Accra’s Most Respected Cultural Institution Brings Traditional and Contemporary Art to the Viewer

By: Mariana Fernandez

ACCRA, Ghana- Driving down the extensive Labadi Road adjacent to the beach of the same name, the obtrusive three-story pink building that sits almost in isolation is hard to miss. The building houses the Artists Alliance Gallery, which remains one of the most respected cultural institutions in the midst of Accra’s rapid cultural growth.

Once the visitor grows accustomed to the all-consuming smell of humidity that accompanies any place overlooking the ocean, they are greeted by George Hughes’s “Head and Time” – an abstract painting of a head with doodles impossibly evocative of Basquiat.

Just like the gallery itself, Hughes’s piece represents contradiction.

It stands amid traditional sculptures of animals, wooden furniture, and hand-carved antiques so widely different in taste that it is difficult to imagine anyone being able to appreciate both in the same space. And yet, as the gallery’s head curator, Leopard Glover, explained, “Each piece stands separately as an expression of time, even if they are not all to the contemporary viewer’s admiration.”

For more than 31 years the gallery has aimed to select art that reflects the constant changes and variations in African artistry. The Artists Alliance establishment was originally located in the Nungua suburb of Accra, but relocated to its current location on Labadi Beach due to population growth over 10 years ago. Artists are showcased from across West Africa, but the larger 80 percent of works are specifically by Ghanaian artists who create anything ranging from traditional to contemporary art.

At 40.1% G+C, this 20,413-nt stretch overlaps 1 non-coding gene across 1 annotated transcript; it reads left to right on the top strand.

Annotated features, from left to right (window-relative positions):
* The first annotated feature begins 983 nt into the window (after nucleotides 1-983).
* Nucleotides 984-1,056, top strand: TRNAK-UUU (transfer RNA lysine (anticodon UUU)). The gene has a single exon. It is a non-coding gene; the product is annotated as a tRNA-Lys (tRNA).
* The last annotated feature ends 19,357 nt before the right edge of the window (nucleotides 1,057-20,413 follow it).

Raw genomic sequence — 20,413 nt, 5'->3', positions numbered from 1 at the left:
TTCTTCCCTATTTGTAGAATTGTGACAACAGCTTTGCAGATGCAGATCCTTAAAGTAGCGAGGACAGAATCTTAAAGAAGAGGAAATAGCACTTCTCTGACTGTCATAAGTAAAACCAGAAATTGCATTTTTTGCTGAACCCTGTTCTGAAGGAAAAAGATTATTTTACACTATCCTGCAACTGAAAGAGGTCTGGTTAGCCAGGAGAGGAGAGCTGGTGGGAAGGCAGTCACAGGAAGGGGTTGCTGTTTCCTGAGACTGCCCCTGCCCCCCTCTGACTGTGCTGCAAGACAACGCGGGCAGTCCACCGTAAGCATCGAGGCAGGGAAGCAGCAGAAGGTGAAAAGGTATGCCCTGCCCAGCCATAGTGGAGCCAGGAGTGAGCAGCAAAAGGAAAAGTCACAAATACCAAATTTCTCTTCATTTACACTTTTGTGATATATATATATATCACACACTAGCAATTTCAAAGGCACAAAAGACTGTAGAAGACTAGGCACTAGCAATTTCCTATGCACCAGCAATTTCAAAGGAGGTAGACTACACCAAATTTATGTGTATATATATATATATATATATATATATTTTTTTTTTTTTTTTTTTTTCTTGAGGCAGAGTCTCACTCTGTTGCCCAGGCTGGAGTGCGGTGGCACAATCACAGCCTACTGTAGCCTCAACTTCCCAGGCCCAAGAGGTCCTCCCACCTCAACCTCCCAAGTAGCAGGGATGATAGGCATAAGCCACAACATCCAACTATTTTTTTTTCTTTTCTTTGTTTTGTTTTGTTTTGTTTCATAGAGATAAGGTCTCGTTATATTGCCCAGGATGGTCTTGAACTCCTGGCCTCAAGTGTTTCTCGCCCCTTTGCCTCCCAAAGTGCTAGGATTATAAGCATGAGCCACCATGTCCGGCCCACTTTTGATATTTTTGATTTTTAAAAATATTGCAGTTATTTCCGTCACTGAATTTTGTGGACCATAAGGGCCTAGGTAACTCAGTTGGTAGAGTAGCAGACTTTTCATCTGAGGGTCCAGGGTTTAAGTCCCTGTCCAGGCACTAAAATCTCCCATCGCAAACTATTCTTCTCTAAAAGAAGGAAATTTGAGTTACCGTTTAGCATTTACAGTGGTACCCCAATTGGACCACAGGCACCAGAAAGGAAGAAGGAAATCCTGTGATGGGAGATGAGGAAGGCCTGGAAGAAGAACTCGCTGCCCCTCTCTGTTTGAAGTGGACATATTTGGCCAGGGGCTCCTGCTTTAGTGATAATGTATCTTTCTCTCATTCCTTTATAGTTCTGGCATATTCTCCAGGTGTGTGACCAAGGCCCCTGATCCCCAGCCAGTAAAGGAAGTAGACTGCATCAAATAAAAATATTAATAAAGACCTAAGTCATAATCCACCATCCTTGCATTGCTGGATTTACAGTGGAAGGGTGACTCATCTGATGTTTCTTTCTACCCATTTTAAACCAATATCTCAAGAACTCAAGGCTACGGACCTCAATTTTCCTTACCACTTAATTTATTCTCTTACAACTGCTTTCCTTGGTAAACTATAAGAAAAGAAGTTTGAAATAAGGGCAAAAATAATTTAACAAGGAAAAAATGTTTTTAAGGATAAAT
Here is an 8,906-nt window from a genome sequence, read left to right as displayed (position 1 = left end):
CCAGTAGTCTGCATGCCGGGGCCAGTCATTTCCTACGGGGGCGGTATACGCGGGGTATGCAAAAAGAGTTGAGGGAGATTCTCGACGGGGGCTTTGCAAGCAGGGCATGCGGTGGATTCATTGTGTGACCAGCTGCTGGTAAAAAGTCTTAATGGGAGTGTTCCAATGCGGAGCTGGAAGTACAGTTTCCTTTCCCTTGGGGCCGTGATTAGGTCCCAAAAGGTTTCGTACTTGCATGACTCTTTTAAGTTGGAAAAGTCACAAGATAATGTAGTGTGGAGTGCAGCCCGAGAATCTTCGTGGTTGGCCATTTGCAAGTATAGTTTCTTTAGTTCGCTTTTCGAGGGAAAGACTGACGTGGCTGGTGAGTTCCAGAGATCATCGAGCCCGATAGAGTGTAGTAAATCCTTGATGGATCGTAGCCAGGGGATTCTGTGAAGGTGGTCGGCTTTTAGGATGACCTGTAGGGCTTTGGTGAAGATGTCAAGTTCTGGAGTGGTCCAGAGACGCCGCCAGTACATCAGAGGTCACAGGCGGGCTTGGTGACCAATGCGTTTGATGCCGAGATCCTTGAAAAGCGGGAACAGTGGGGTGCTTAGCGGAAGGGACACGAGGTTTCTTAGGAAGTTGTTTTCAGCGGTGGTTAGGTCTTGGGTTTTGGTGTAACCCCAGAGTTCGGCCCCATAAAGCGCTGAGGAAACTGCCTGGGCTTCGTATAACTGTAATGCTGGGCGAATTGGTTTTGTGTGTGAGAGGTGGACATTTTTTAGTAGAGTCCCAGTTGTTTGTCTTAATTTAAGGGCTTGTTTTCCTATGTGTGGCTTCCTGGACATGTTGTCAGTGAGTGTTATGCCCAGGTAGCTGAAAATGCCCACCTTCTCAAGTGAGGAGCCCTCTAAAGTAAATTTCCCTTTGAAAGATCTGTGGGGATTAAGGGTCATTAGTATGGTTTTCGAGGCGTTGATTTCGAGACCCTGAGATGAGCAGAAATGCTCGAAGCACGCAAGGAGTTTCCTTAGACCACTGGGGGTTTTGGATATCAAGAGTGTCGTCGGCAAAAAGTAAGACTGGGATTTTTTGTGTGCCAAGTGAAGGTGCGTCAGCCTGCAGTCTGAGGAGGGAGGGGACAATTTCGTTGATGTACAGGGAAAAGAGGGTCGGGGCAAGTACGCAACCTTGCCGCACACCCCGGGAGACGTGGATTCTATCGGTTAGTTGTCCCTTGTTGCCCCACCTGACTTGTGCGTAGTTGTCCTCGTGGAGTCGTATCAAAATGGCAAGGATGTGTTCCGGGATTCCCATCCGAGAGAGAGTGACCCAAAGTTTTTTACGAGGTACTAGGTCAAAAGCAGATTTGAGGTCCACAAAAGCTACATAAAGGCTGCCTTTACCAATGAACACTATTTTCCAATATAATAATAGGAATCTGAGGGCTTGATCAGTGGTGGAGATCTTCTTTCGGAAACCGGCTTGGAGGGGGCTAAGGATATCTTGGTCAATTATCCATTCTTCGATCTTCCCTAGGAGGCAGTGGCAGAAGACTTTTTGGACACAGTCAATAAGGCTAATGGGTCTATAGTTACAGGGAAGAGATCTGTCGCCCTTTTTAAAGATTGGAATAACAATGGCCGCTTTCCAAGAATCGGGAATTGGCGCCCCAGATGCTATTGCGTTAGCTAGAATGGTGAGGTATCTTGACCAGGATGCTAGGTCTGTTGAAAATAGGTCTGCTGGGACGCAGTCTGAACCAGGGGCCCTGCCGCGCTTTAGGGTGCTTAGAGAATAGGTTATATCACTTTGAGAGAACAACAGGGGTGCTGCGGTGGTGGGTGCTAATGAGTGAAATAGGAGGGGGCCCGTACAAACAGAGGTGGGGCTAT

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The gallery’s self-proclaimed mission is to provide the consumer with the experience of “buying art directly from the artist,” Nortei Lokko, one of the many artists showcased at the gallery, said. Its curators seek out prospective artists from universities and choose to showcase the work based, above all, on originality.

A winding staircase with banisters draped in traditional Ghanaian tapestry takes the viewer to the floor housing the most modern – and expensive – selection of works. The clean, white walls and rooms drenched in sunlight make the perfect backdrop for the brilliant hues of red and blue that characterize Ablade Glover’s “Bird Sanctuary” and Kosina Nyarko’s net full of fish. The gallery’s top floor, however, is reserved for more realistic depictions of life in West Africa, among which can be found paintings of people fishing, visiting the market, or more overtly political pieces of women protesting domestic violence.

Artists Alliance Gallery, 2nd floor

The gallery is equally frequented by foreign art enthusiasts as by school children learning about art, but because the overwhelming amount of purchases are by expatriate and foreign clients, it has brought worldwide attention to the burgeoning cultural scene of Ghana’s capital. Accra now boasts multiple thriving art establishments, among them The Nubuke Foundation, Gallery 1957, ANO Centre for Cultural Research, Accra dot Alta, and The Foundation for Contemporary Art.